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Transforming facilities management digitally

Innovative concepts using artificial intelligence, Internet of Things, sensors, as well as machine learning have already been rolled out



DIGITAL technology is all the rage these days. Sector by sector, new technologies have disrupted business models and forced companies to rethink the way that they operate. In a similar way, digital transformation is putting a new spin on old practices in the facilities management industry.

Facilities management is a multi-disciplinary function that focuses on the proper operation of every aspect of buildings to deliver a cost- effective environment for its occupants. These would typically include security; building inspection; cleaning; landscaping; fire safety; environment, health and safety (EHS); building and equipment maintenance; asset management; and other duties related to the administration of office towers, industrial properties, and retail malls.

It is by no means an easy job, and many organisations or landlords – who may not have extensive facility management expertise –opt to outsource the function to externalvendors, such as consultancy firms like ColliersInternational. The vendor, in turn, works witha range of services providers to make sure thatbuildings and their facilities – including lifts, airconditioning, common areas and toilets – arewell-maintained and operating properly, therebyserving the end-users’ needs.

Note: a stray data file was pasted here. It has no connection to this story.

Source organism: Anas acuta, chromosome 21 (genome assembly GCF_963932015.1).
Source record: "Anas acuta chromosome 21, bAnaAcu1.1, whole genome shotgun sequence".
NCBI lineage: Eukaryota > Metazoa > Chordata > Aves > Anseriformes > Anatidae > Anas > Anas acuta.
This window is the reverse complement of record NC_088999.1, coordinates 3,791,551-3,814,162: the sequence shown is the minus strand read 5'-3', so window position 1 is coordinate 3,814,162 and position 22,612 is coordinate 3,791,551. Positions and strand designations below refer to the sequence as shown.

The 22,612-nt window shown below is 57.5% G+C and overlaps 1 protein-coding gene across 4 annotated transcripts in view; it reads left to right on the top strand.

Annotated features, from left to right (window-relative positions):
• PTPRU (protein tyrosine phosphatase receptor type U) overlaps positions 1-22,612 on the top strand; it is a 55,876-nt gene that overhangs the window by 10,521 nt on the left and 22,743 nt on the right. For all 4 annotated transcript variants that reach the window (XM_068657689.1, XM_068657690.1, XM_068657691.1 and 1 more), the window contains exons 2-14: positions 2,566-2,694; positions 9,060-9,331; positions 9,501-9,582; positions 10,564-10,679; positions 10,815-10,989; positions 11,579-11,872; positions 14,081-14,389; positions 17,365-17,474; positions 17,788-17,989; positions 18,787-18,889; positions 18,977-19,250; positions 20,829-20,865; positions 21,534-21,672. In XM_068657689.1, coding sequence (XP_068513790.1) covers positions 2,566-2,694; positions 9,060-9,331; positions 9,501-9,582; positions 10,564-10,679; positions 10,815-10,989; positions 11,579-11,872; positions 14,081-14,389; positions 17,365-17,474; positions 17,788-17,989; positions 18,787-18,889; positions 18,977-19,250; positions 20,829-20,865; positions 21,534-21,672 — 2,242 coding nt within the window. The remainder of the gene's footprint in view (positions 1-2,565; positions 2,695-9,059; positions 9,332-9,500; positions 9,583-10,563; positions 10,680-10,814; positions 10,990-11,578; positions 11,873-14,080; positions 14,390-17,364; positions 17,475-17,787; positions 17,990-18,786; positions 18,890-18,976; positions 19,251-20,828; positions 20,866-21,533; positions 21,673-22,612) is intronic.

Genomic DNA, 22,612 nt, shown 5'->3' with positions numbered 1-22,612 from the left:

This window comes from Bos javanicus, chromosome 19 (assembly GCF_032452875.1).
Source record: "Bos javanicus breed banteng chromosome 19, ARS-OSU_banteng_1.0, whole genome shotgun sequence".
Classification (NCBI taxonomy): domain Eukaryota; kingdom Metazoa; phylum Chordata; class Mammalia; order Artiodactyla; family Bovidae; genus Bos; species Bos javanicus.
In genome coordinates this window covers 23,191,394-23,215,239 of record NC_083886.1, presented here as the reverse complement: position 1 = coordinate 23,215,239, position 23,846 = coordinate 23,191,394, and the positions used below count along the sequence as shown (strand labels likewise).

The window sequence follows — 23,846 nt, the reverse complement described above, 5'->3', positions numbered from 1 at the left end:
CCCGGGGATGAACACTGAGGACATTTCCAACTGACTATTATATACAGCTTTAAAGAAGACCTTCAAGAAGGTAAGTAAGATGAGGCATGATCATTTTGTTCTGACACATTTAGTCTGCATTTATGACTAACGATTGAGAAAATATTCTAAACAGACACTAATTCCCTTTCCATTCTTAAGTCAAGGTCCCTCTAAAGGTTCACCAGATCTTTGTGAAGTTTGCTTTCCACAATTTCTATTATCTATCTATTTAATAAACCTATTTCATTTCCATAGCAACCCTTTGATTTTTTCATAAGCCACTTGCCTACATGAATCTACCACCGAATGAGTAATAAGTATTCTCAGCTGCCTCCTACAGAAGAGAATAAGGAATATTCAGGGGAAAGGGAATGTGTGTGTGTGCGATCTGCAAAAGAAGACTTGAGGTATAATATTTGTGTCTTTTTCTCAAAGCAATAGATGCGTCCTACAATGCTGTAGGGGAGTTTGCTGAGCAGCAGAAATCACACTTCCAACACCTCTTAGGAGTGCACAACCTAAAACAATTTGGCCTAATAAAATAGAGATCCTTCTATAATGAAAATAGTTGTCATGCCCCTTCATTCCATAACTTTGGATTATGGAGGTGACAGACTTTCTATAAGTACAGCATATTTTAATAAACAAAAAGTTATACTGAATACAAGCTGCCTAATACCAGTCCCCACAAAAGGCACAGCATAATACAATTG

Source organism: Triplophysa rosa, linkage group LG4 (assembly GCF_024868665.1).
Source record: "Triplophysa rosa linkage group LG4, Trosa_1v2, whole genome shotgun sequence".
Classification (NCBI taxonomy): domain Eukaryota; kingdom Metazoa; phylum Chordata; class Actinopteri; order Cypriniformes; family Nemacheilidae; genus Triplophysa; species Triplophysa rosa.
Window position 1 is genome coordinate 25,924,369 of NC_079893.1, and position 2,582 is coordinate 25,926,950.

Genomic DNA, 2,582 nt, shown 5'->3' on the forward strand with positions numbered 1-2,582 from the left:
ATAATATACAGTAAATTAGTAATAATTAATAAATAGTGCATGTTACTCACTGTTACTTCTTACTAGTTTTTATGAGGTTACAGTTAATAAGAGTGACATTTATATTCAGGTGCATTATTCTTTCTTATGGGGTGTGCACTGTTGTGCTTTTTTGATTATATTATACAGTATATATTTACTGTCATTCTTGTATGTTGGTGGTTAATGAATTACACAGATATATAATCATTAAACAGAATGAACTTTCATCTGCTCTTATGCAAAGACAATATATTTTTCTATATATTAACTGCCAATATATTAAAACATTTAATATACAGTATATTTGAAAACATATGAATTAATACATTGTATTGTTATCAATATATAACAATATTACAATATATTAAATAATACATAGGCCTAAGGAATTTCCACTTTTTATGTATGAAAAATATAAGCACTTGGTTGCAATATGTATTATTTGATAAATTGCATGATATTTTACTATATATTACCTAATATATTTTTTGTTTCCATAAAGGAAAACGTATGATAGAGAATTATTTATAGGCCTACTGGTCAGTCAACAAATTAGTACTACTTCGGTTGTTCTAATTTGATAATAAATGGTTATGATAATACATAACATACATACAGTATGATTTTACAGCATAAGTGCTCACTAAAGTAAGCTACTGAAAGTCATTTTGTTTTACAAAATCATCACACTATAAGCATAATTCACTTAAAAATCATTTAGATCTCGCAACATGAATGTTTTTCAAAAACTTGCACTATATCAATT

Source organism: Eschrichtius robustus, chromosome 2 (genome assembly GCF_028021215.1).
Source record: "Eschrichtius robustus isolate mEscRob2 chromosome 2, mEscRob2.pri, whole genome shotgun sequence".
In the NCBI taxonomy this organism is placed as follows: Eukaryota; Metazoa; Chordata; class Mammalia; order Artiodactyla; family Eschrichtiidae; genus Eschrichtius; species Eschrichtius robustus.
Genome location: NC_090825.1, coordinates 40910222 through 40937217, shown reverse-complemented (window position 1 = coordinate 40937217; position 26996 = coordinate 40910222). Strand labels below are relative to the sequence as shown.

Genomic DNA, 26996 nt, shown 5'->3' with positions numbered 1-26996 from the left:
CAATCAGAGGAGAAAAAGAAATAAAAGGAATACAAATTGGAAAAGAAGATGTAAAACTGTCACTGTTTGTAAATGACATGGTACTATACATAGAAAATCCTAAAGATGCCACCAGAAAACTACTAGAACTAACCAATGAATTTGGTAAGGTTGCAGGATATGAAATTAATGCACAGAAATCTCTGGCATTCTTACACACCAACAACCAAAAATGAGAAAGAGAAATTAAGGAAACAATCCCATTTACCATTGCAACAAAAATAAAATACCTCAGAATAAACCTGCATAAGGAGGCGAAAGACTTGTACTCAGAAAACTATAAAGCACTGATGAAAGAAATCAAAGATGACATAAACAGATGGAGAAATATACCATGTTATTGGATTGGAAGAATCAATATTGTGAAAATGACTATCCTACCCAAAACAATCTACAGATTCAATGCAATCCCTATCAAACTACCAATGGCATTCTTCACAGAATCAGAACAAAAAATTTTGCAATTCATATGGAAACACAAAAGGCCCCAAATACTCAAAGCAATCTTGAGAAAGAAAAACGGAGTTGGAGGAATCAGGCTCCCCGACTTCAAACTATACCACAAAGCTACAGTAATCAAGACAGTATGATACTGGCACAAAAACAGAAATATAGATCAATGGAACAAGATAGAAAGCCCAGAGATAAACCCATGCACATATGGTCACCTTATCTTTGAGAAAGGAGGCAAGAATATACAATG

Important as they are, facility management tasks are often seen as labour intensive with low productivity and little appreciation from end-users. This in turn affects the perception of the industry and makes jobs in the sector unappealing.


However, all that is set to change, thanks to the rise of new technologies. With the government pushing for a Smart Nation vision through greater innovation and more smart solutions within the facilities management sector (under the Real Estate Industry Transformation Map), it is not a question of if but when technology will radically reshape the way that facility managers work.

 To be sure, change is already underway, such as the use of drones for building facade inspection. In the years to come, technologies including artificial intelligence (AI), Internet of Things (IOT) and sensors, as well as machine learning will no doubt chart a new future for the industry. Some innovative concepts have already been rolled out in the marketplace:

• Drones: As an area becomes more built-up and skyscrapers get ever taller, the use of drones to assess a building’s facade or hard to reach places, or even to survey a large site will help to improve productivity and reduce cost. For instance, a facade inspection job which requires three workers could potentially be done by one person operating the drone.

• IOT and sensors: Wireless smart sensors in buildings can act as the “ears, eyes and nose” on the ground, boosting efficiencies in facilitymanagement operations. For example, smarttoilet systems can track how heavily used thetoilets are. They are equipped with air qualitysensors which detect the level of substancessuch as ammonia (which is present in urine) in the restrooms as well as people-countersensors to detect the number of people goingin and out of the toilets. Such systems cansniff out when a toilet needs to be cleaned. In addition, the data collected could be usedto plan the toilet maintenance schedule, which will lead to improved productivity andreduced dependence on labour.